Relatives of the missing persons in Cyprus have called upon the Turkish army to give all information it holds regarding the fate of their beloved ones.

In statements to CNA, Executive Secretary of the Pancyprian Organisation of the Relatives of Undeclared Prisoners and Missing Persons, Nicos Theodosiou, said that if the Turkish army decides to provide the Committee on Missing Persons (CMP) with the information it holds, then there will be major progress in a short time and pointed out that time is important for the relatives of the missing.

Referring to the joint appeal made Thursday by the leaders of the two communities in Cyprus (President of Cyprus Nicos Anastasiades and Turkish Cypriot leader Mustafa Akinci) who called on “anyone who might possess information on possible burial sites of missing persons to share this information with the CMP without hesitation”, Theodosiou said that this appeal was a first positive step, but noted that the leaders should be more concrete.

“The appeal of the two leaders is very significant since it places this humanitarian issue on its proper basis, which is an issue of priority. But what is of importance is which practical steps we take to solve the problem of information”, he said.

Theodosiou stressed that  it would be important that the two leaders made “an appeal  for exploiting the information – which exists in archives, particularly the archives of the Turkish army”.

If the Turkish side, which exercises control over the military zones in Cyprus, decides to be more cooperative, “then we will see great progress in very short time”, Theodosiou said.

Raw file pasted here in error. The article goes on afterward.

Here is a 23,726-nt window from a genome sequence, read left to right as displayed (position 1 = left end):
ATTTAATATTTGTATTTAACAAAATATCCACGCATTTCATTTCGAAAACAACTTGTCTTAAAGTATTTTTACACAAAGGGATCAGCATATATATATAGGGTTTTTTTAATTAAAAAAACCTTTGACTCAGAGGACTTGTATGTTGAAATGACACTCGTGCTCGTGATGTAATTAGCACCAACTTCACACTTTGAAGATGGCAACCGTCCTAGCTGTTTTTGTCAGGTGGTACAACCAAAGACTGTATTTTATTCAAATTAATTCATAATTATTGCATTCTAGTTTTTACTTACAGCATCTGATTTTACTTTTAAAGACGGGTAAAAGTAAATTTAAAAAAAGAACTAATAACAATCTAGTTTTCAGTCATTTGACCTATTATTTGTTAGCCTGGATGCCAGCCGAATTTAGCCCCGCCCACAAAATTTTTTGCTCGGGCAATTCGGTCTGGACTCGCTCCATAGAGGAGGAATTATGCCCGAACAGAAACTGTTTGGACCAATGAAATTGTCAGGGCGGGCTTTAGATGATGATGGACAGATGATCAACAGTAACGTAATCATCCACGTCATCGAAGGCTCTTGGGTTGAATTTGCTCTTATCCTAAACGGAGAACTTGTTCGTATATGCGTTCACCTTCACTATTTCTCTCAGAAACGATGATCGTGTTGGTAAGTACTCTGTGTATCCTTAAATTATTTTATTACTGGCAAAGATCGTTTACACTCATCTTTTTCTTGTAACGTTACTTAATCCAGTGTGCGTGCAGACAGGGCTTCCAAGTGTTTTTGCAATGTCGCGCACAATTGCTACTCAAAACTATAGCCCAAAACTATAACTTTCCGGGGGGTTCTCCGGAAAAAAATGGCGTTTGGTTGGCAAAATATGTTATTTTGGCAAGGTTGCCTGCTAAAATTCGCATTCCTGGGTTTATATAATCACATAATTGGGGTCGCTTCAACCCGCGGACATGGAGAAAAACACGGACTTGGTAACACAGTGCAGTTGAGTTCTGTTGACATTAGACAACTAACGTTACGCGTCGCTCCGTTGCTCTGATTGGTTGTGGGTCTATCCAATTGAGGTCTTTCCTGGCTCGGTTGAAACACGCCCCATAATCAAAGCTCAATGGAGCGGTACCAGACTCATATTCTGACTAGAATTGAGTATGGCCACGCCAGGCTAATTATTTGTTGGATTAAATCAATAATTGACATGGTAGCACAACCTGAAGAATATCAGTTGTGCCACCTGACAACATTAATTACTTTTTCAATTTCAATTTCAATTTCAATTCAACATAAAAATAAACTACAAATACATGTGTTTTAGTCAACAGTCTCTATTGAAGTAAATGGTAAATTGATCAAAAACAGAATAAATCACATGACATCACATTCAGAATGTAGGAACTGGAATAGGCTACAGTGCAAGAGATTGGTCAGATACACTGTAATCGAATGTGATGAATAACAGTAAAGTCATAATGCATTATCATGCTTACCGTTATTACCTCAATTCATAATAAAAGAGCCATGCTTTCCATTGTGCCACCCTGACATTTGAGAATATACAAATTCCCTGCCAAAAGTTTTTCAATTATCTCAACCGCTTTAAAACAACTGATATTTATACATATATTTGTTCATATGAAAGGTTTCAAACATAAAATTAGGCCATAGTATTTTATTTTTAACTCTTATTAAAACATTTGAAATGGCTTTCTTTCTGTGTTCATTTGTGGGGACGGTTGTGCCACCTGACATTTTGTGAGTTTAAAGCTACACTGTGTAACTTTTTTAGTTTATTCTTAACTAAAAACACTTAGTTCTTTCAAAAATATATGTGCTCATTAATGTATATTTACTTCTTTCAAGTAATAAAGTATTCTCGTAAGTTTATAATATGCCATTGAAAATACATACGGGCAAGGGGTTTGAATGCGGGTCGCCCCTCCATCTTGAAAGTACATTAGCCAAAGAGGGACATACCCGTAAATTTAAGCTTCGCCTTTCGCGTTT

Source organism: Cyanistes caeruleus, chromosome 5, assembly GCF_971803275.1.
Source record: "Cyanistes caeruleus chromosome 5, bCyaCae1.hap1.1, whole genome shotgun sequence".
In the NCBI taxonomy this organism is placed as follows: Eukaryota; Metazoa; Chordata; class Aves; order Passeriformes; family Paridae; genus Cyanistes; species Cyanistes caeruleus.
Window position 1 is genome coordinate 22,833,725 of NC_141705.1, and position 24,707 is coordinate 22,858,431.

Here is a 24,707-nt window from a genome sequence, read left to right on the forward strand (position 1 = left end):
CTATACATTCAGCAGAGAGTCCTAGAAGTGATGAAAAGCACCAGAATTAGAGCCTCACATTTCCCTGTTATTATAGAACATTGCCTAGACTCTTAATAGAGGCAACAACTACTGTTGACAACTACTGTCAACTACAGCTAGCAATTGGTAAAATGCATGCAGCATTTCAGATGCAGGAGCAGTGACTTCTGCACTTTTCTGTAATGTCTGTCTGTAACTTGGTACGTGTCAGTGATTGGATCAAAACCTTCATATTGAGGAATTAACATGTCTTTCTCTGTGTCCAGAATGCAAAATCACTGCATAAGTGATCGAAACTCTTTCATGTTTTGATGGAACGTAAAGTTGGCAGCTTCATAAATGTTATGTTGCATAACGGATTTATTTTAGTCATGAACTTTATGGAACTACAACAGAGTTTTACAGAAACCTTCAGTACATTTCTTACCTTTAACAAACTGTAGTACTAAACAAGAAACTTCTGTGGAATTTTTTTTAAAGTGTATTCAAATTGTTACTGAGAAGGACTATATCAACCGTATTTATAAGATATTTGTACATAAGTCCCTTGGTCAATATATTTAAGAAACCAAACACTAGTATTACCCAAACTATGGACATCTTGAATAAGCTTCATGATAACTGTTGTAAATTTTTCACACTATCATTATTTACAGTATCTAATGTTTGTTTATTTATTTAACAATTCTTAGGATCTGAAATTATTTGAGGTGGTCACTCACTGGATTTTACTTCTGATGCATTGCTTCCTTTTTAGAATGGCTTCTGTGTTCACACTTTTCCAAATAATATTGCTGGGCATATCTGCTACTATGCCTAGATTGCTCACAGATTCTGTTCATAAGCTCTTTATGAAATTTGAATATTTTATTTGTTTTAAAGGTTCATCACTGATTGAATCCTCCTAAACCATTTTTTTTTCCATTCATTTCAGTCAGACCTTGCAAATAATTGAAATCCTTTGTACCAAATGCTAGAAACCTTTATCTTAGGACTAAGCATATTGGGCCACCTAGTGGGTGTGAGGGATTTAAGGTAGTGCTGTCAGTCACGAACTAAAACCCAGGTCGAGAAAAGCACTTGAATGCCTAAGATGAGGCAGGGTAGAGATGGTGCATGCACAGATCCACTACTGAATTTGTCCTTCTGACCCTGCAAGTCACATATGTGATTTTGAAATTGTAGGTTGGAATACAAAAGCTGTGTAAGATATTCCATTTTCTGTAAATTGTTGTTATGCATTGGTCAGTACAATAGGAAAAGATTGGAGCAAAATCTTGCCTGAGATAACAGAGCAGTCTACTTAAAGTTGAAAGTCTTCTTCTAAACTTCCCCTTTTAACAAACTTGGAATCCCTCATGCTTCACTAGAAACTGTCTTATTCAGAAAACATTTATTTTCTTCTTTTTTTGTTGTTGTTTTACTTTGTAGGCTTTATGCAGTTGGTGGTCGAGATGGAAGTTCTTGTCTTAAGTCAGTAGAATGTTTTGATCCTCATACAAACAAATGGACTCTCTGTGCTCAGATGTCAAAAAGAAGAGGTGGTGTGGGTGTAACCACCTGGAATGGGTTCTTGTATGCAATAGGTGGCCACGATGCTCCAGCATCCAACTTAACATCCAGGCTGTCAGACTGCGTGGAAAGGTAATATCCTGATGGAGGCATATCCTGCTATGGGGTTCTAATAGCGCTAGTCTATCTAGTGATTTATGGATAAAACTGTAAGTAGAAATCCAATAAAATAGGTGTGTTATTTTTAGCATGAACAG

He pointed out that time is very important for the relatives of the missing, who 41 years after the disappearance of their beloved ones, have still no information about them.

“Forty-one years have passed and most of the parents of the missing persons are gone, husbands and wives also begin to pass away, as do brothers and sisters of the missing. You understand that we give an unequal battle with time”, he told CNA.

He also referred to a new problem which occurred the past year, regarding the relocation of bones of the remains of the missing, noting that this is made deliberately.  He added that the Turkish army should give the information it has about the sites of reburial.

As a result of the 1974 Turkish invasion against Cyprus, 1,619 Greek Cypriots were listed as missing, most of whom soldiers or reservists, who were captured in the battlefield. Many of those missing were last seen alive in the hands of the Turkish military. A further 41 more cases of Greek Cypriot missing persons have been added. These cases concern the period between 1963-1964, when inter-communal fighting broke out but none of them has been identified yet. The number of Turkish Cypriot missing since 1974 and 1963/64 stood at 503. A total of 1073 remains have been exhumed by the CMP, 546 of which have been identified with the DNA method (421 Greek Cypriots and 125 Turkish Cypriots).

Only 27% of all missing persons have been identified so far.

The Republic of Cyprus has been divided since 1974 when Turkey invaded. It still occupies 37% of this EU Mediterranean country, despite repeated calls by international and European organizations to withdraw its troops from the island.

UN led Cyprus talks resumed this month. They were interrupted by the Greek Cypriot side due to Turkey`s violation of Cyprus` Exclusive Economic Zone.

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